Thus upon a night there came a vision to Sir Launcelot, and charged him to haste unto Almesbury, for Queen Guenever was dead, and he should fetch the corpse and bury her by her husband, the noble King Arthur. Then Sir Launcelot rose up ere day, took seven fellows with him, and on foot they went from Glastonbury to Almesbury, the which is little more than thirty miles. They came thither within two days, for they were weak and feeble to go, and found that Queen Guenever had died but half an hour before. The ladies said she had told them all, ere she passed, that Sir Launcelot had been a priest near a twelvemonth, and that he came thither as fast as he might, to take her corpse to Glastonbury for burial.
So Sir Launcelot and his seven fellows went back on foot beside the corpse of Queen Guenever from Almesbury unto Glastonbury, and they buried her with solemn devotion in the chapel at the hermitage. When she was put in the earth Sir Launcelot swooned, for he remembered the noblesse and kindness that was both with the King and with herself, and how by his fault and his pride they were both laid full low. Then Sir Launcelot sickened more and more, and within six weeks afterwards Sir Bors and his fellows found him dead in his bed. The Bishop did his mass of requiem, and he and all the nine knights went with the corpse till they came to Joyous Gard, his own castle, and there they buried him in the choir of the chapel, as he had wished, with great devotion. Thereafter the knights went all with the Bishop of Canterbury back to his hermitage.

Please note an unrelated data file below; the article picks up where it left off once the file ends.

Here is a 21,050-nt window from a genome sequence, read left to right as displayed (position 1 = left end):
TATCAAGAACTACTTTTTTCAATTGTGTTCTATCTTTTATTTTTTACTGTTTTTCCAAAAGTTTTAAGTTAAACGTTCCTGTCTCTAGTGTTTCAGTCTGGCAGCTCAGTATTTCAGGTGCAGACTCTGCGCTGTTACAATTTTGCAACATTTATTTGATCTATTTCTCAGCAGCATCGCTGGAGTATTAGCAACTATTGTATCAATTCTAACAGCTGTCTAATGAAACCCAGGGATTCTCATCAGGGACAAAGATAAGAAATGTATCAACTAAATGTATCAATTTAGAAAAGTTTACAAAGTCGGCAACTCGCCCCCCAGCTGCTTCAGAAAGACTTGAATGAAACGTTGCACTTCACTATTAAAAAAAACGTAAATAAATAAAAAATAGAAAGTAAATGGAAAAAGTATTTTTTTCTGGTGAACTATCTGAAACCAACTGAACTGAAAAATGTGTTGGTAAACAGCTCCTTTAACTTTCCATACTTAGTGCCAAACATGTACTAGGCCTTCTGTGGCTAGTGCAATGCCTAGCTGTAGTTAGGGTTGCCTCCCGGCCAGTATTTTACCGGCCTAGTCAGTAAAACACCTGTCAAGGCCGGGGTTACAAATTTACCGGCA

Then Sir Constantine of Cornwall was chosen King of England, a full noble knight that honourably ruled this realm. And this King Constantine sent for the Bishop of Canterbury, for he heard say where he was, and so was he restored unto his bishopric, and left that hermitage. Sir Bedivere was there ever still hermit to his life's end, but the French book maketh mention that Sir Bors and three of the knights that were with him at the hermitage went into the Holy Land, and there did many battles upon the miscreant Turks, and there they died upon a Good Friday, for God's sake.
Here is the end of the book of King Arthur and his noble knights of the Round Table, that when they were whole together were ever an hundred and forty. And here is the end of the Death of Arthur. I pray you all gentlemen and gentlewomen that read this book of Arthur and his knights from the beginning to the ending, pray for me while I am alive that God send me good deliverance, and when I am dead, I pray you all pray for my soul; for this book was ended the ninth year of the reign of King Edward the Fourth by Sir Thomas Maleore, knight, as Jesu help him for his great might, as he is the servant of Jesu both day and night.
Thus endeth thys noble and joyous book entytled Le Morte Darthur. Notwithstanding, it treateth of the byrth, lyf and actes of the sayd Kynge Arthur, of his noble knyghtes of the Round Table, theyr mervayllous enquestes and adventures, the achyevying of the Holy Grail, and in the end the dolourous deth and departyng out of thys world of them al. Whiche book was reduced in to englysshe by Syr Thomas Malory knyght as afore is sayd, and by me enprynted and fynyshed in the abbey Westminster the last day of July, the yere of our Lord MCCCCLXXXV.
Caxton me fieri fecit.